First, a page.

Geopolitics is poised to provide a boost to the quiet quest of opening telecom interfaces to the mainstream in 2021. Eclipsing even the previous policymaker preoccupation of winning the “5G race”, the question of who builds 5G and even how it is built looks set to dominate debates on digital infrastructure for the next 12 months.
The “West” – largely Five Eyes countries led by the US and UK and, separately, the European Union – is trying to engineer a new global telecoms market and challenge the dominance of Huawei while avoiding a duopoly of Ericsson and Nokia.
Opening the Network
Mobile networks support billions of connections generating hundreds of billions in service provider revenues annually. These two characteristics establish mobile networks as some of the most important distributed network infrastructure in the world. The radio access network (RAN), the infrastructure connecting your phone to the network, is a huge market but one dominated by just three players: Huawei, Nokia and Ericsson. They collectively represent 80% of the global market.
Mobile network operators who purchase this infrastructure have identified an opportunity to rebalance the market towards open components, giving them greater flexibility and lowering costs by using commodity hardware. They, along with select vendors, SMEs, investors and academia, are seeking to put forward an open network, OpenRAN, which will develop radio networks on a software-centric open network, disaggregating hardware components and software components. Bodies such as the O-RAN Alliance and Telecom Infra Project are now delivering standards-based technology solutions, specifications and trials. Rakuten in Japan and Dish in the US are also driving OpenRAN deployments.
The fillip for OpenRAN is geopolitical and commercial. Tensions between Washington and Beijing have crystallised around 5G. Already considered strategic infrastructure, the Covid-19 pandemic has made this paramount for Washington, which has pursued an aggressive strategy of sanctions and diplomatic pressure.
Washington’s sanctions against Huawei caused ripple effects in several jurisdictions, in particular the UK and EU countries. The EU, driven by its own “technological sovereignty” agenda, sees a need to preserve European leadership in 5G and beyond, or be overtaken by Chinese and American firms. With the US, UK, France, Belgium, Spain and Germany taking action to limit or remove Huawei, policymakers are reluctant to rely on just two firms. With most banking on digital infrastructure to underpin their Covid-19 recovery plans, they perceive too great a strategic risk to rely on foreign firms.
Access to OpenRAN technology provides a vehicle for mobile network operators to address the supply chain security concerns brought about by heightened trade and security tensions, as well as a chance to develop national telecom champions after a decade of consolidation. OpenRAN is already being specified in mobile operators’ RFPs for new network equipment but more work needs to be done to meet the needs of vendors and governments, and policymakers are willing to put their money where their mouths are.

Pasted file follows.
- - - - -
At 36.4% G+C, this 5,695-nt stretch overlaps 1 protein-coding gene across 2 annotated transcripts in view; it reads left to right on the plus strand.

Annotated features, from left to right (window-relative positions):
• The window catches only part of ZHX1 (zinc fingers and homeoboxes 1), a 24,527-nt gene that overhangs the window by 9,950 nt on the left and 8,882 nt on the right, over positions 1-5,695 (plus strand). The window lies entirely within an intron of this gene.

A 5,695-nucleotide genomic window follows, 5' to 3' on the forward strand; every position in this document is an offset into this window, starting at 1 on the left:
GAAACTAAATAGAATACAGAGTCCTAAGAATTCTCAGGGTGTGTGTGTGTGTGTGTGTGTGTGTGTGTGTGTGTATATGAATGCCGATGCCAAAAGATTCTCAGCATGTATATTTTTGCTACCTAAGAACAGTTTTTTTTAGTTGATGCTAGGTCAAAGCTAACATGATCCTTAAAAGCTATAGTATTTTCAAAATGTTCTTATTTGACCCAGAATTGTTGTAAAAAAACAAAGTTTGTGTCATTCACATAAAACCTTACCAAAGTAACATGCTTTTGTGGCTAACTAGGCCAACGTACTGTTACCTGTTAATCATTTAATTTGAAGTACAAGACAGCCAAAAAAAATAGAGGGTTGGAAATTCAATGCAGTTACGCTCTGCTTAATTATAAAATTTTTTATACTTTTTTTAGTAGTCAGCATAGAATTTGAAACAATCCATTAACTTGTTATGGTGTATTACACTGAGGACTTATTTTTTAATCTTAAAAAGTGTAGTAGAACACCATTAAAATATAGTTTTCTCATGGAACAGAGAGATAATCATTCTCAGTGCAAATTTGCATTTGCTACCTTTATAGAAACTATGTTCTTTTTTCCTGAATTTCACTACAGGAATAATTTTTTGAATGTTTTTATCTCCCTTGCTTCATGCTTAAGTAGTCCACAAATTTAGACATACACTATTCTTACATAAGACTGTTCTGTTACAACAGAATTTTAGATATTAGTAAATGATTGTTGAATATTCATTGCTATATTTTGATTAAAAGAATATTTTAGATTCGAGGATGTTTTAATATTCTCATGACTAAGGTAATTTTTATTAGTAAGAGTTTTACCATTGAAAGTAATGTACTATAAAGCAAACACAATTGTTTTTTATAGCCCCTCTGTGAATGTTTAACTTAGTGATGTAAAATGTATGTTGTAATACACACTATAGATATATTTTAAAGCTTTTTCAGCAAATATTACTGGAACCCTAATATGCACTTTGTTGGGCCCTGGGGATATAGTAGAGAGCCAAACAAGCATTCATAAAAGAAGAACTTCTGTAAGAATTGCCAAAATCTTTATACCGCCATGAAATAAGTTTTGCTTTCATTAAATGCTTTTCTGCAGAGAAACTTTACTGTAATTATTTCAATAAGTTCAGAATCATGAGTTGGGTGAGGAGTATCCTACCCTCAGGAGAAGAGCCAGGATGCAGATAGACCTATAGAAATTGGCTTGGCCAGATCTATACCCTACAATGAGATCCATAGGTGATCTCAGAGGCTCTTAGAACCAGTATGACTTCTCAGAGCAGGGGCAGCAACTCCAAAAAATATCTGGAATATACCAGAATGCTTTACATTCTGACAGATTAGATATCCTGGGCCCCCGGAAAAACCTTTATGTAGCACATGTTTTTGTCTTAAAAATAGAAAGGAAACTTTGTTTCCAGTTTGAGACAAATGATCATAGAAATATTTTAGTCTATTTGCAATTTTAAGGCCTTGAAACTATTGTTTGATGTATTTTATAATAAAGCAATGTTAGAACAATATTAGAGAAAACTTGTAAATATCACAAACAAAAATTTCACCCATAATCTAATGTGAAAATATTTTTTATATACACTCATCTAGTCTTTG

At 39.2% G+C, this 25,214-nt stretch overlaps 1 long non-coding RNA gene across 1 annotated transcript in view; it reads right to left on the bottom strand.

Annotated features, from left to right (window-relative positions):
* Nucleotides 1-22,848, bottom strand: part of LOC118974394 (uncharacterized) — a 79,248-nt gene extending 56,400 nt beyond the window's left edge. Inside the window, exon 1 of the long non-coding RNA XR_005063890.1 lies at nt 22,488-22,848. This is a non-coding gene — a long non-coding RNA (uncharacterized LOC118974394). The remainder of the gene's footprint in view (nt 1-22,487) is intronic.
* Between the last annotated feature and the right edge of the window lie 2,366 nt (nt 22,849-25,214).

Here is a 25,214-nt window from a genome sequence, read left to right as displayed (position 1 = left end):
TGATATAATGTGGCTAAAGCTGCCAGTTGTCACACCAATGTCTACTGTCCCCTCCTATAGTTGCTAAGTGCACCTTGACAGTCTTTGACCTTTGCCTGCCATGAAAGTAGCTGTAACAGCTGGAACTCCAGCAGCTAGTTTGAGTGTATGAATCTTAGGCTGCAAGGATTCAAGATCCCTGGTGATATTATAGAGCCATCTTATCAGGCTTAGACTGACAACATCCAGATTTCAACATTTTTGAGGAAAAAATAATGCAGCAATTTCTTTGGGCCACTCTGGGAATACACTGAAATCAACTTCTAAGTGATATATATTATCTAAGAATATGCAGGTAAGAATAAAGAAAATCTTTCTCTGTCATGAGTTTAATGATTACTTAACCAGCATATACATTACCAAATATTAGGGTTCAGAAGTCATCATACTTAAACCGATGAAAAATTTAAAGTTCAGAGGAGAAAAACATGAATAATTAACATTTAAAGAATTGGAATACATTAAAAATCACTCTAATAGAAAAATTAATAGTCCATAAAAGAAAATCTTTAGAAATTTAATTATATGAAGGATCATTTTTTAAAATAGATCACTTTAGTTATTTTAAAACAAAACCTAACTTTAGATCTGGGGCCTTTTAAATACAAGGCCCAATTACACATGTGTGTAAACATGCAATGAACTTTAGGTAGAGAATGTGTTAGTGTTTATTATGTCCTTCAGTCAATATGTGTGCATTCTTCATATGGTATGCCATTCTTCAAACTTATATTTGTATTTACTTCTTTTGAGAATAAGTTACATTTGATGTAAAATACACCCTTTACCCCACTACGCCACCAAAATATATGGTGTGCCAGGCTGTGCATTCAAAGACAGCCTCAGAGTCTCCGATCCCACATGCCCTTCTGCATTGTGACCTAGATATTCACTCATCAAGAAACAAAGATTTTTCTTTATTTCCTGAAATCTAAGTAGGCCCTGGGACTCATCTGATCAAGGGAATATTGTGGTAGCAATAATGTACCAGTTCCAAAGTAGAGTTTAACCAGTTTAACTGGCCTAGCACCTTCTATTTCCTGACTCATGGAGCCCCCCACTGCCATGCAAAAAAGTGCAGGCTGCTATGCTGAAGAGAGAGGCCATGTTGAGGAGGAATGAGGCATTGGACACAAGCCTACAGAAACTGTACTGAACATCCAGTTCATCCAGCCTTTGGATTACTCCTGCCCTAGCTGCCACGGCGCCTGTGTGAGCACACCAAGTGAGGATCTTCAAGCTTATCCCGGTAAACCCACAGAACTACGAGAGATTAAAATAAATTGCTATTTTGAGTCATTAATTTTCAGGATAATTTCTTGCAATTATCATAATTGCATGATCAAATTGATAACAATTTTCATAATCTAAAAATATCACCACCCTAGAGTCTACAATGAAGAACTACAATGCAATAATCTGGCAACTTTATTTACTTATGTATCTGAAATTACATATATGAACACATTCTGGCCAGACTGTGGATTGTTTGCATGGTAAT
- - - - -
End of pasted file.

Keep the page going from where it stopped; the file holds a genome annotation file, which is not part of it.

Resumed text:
Commercially, OpenRAN offers a chance to reduce the costs of complying with Universal Service conditions. A common obligation in mobile operators’ service licences, Universal Service requires high-cost equipment to be deployed in low-return areas (in return for exclusive use of natural resources). Operators are now leveraging OpenRAN as a cost-effective way to deliver service. By migrating legacy 2G, 3G and 4G networks to OpenRAN architectures, operators are able to reduce the cost and complexity of meeting their Universal Service obligations in these areas.
Having proven the OpenRAN technology with select deployments in their 2G, 3G and 4G networks, mobile network operators are now leveraging the technology in their roll-out of 5G. This trend will increase operators’ buying power, drive competition and result in cost-effective business-driven solutions to the challenges faced by operators and their clients.
This will be supported by taxpayers worldwide. The EU is looking for ways to support telecom innovation with funds from the EUR 1.8 billion Connecting Europe Facility Digital programme, the EUR 6.7 billion Digital Europe programme and the EUR 95.5 billion Horizon Europe programme (USD 130 billion in aggregate), not to mention Member States’ individual initiatives. The US congress has passed a bill, awaiting the outgoing president’s consideration, to establish a fund for telecom innovation and “rip and replace”, but exactly how much will be allocated is unclear at the time of writing.
The UK has allocated an “initial” GBP 250 million (USD 340 million) toward its 5G Supply Chain Diversification Strategy and is likely to use its 2021 presidency of the G7 to drive this approach internationally.
The next 12 months will be when these headline commitments start to become concrete actions. For those countries, it is the year when they find out if they can still move world markets.
• With the rise of OpenRAN, mobile network operators should take the opportunity to address supply chain security concerns and to develop national telecom champions.
• Policymakers will need to work with stakeholders to develop a regulatory framework which offers the flexibility to accommodate the rapid pace of technological change.
• As policymakers consider stimulating OpenRAN deployment, they should ensure that their initiatives take place in a framework that enables global standards, to avoid fragmentation of 5G and beyond.
• Operators might look to leverage OpenRAN more universally across their networks as they roll out 5G.